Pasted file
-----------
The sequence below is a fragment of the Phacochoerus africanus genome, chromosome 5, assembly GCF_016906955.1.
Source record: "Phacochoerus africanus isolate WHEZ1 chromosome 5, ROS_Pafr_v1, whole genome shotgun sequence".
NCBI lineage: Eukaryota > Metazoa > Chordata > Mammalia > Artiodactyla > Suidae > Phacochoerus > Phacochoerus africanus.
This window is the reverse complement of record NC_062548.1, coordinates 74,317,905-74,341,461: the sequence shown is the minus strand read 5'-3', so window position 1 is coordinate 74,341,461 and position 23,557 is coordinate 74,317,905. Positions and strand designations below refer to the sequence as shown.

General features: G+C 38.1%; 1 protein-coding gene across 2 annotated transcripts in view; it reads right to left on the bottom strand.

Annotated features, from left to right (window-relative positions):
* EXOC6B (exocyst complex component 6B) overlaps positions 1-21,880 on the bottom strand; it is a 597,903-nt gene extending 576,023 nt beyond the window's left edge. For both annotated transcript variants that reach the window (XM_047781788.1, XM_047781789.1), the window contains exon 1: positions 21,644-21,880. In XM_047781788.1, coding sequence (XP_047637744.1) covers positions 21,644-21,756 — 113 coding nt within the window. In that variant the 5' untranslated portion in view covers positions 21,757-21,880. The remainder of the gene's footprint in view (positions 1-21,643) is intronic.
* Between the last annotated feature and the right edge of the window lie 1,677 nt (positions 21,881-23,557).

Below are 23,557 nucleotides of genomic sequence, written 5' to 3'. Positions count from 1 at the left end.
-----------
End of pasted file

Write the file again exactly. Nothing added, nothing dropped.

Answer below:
The sequence below is a fragment of the Phacochoerus africanus genome, chromosome 5, assembly GCF_016906955.1.
Source record: "Phacochoerus africanus isolate WHEZ1 chromosome 5, ROS_Pafr_v1, whole genome shotgun sequence".
NCBI lineage: Eukaryota > Metazoa > Chordata > Mammalia > Artiodactyla > Suidae > Phacochoerus > Phacochoerus africanus.
This window is the reverse complement of record NC_062548.1, coordinates 74,317,905-74,341,461: the sequence shown is the minus strand read 5'-3', so window position 1 is coordinate 74,341,461 and position 23,557 is coordinate 74,317,905. Positions and strand designations below refer to the sequence as shown.

General features: G+C 38.1%; 1 protein-coding gene across 2 annotated transcripts in view; it reads right to left on the bottom strand.

Annotated features, from left to right (window-relative positions):
* EXOC6B (exocyst complex component 6B) overlaps positions 1-21,880 on the bottom strand; it is a 597,903-nt gene extending 576,023 nt beyond the window's left edge. For both annotated transcript variants that reach the window (XM_047781788.1, XM_047781789.1), the window contains exon 1: positions 21,644-21,880. In XM_047781788.1, coding sequence (XP_047637744.1) covers positions 21,644-21,756 — 113 coding nt within the window. In that variant the 5' untranslated portion in view covers positions 21,757-21,880. The remainder of the gene's footprint in view (positions 1-21,643) is intronic.
* Between the last annotated feature and the right edge of the window lie 1,677 nt (positions 21,881-23,557).

Below are 23,557 nucleotides of genomic sequence, written 5' to 3'. Positions count from 1 at the left end.